Hello readers, we've had a busy week here at Leighton Moss with lots of fantastic wildlife sightings to delight visitors old and young. 

I'll start this blog off with the key wildlife highlight this week - a red kite sighting. The red kite was seen on Saturday 9 February and flew South over the reserve, last seen from Tim Jackson Hide. This was fantastic to see, as red kites are not common in the Lancashire area. Known for its reddish-brown body, deeply forked tail and angled wings, the red kite is another beautiful raptor which we nearly lost to extinction. The red kite has since greatly benefited from reintroduction programmes and now holds a green conservation status in the UK.

Male red kite. Photo credit: Chris Gomersall.

Next on the agenda is our starlings. They have certainly been giving our staff, volunteers and visitors the runabout in terms of where they are going to roost! At the moment their chosen place seems to be Barrow Scout Fields. Sunday 10 February saw an excellent mumuration over Barrow Scout Fields with an estimated 100,000 starlings present. The sound the often-huge flock creates as they come into roost can be likened to sea waves breaking. Add the rolling black waves of the starlings and it makes for a very surreal, impressive spectacle to witness. If you cannot get down to the coastal Pools, the Skytower is also an excellent place to watch the show. 

Moving on, there have been daily otter sightings from Causeway and/or Lower Hide. The mother otter has shown very well and has frequently treated visitors to successful hunting spectacles and all three cubs continue to do well. 

Bittern sightings remain excellent from Causeway and/or Lower Hide. As I have highlighted before, the reedbed channel on the right-hand side of the Causeway Hide has lent itself excellently to sightings of not only bittern but snipe and water rail. Snipe can frequently be seen in front of the other hides on the reserve. In particular Lilian's Hide, where one visitor counted 30! The water rail down on the path towards Tim Jackson and Grisedale Hide remains in its not-so-elusive state with almost-daily sightings occurring. Listen out for their pig-like squeal calling out from the reedbed, particularly along the Causeway path. 

Bearded tits have also been seen and heard in the reedbed this week. Do keep in mind that the birds are residents of Leighton Moss all year so while not guaranteed, you may get some fantastic sightings out of gritting season. One lucky photographer took some excellent shots of a male bearded tit in the reeds, which he has posted on the Leighton Moss Facebook group. Around this time of year is when the bearded tits are scouting for potential nest sites, so this suggests there are many more sightings to be had in the near future!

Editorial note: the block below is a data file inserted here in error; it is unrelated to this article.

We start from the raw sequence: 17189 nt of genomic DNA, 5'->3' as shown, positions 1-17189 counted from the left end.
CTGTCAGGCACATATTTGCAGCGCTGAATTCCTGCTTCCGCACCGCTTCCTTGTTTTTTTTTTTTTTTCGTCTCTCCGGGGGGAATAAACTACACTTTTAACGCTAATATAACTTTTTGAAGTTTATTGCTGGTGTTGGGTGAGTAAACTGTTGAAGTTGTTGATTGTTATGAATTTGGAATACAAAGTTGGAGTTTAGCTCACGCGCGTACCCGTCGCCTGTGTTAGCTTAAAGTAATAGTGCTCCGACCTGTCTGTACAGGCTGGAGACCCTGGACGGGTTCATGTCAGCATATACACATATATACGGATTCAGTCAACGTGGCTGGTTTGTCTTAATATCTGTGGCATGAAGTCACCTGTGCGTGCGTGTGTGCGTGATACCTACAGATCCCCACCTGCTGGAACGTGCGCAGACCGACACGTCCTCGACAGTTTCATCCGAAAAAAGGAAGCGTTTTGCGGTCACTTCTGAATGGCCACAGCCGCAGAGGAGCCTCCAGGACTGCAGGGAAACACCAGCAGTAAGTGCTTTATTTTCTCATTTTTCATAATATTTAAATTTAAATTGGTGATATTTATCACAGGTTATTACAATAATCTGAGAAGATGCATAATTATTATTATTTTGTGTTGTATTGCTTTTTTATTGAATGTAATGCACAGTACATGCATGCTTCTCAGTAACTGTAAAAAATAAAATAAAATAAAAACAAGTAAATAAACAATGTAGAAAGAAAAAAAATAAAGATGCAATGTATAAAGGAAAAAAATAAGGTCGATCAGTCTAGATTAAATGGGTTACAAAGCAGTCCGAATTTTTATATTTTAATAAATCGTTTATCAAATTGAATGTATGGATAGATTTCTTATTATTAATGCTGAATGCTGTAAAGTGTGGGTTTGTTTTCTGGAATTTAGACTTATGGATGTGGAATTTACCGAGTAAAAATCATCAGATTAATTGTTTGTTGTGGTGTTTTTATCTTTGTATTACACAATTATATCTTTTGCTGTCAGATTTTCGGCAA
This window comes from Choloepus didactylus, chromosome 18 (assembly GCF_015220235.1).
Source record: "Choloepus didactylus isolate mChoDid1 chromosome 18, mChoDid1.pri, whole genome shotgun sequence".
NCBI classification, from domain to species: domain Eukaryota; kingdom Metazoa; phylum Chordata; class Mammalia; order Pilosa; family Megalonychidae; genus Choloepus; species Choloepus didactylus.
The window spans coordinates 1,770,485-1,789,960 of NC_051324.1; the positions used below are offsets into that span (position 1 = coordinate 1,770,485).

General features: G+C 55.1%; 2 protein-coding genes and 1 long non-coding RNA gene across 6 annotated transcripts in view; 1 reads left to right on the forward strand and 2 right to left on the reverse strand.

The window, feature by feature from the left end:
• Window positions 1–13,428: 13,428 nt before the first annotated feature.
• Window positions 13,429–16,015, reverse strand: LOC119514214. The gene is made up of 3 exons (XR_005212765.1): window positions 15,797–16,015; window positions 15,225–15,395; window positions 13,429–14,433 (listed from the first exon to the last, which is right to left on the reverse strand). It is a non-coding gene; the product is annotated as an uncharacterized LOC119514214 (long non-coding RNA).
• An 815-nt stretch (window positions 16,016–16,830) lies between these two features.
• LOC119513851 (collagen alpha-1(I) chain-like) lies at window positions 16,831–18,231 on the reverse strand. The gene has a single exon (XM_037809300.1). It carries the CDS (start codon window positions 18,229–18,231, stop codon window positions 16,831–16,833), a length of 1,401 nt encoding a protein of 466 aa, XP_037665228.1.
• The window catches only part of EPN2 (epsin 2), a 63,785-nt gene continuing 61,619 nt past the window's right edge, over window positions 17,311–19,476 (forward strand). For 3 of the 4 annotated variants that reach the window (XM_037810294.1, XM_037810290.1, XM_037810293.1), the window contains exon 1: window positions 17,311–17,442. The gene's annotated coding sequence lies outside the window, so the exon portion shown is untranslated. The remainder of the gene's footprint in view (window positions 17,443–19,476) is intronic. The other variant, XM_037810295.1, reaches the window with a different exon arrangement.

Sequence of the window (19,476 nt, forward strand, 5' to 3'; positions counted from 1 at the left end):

With the recent work in front of Lilian's Hide, a number of wildfowl and waders have taken advantage of the new loafing site. In addition, stonechats (males and females) have been seen searching for food in the freshly-cut area. This was a first for me and wow! What a handsome fellow the male stonechat is! 

Causeway Pool has also been host to a variety of wildfowl including up to ten goldeneye (some of which have been seen breeding) and large flotillas of tufted duck. A less-frequent visitor has been the occasional whooper swan, a beautiful addition to our resident group of mute swans. Look out for little grebes in front of Causeway Hide, their small size and whinnying trill make for a distinctive, albeit compact bird. 

There remains to be a good number of pintail, gadwall, teal, shoveler, wigeon and mallard who can be seen across the reserve.  

Male goldeneye. Photo credit: Zul Bhatia.

Speaking of Grisedale Hide, this has been an excellent location to sight our marsh harriers. There are at least five of these wonderful raptors on-site and they are also very vocal at the moment so do listen and look for them. 

Down on the saltmarsh pools is business as usual. There is an excellent variety wildfowl including goosander, red-breasted merganser, shelduck and hundreds of wigeon. Waders to look out for include lapwing, oystercathcer, redshank, and greenshank. We have also had frequent kingfisher sightings from here (often Allen Hide) and the odd great white egret

That rounds up our recent sightings this week folks. Until next time. 

Naomi. Visitor Experience Intern. 

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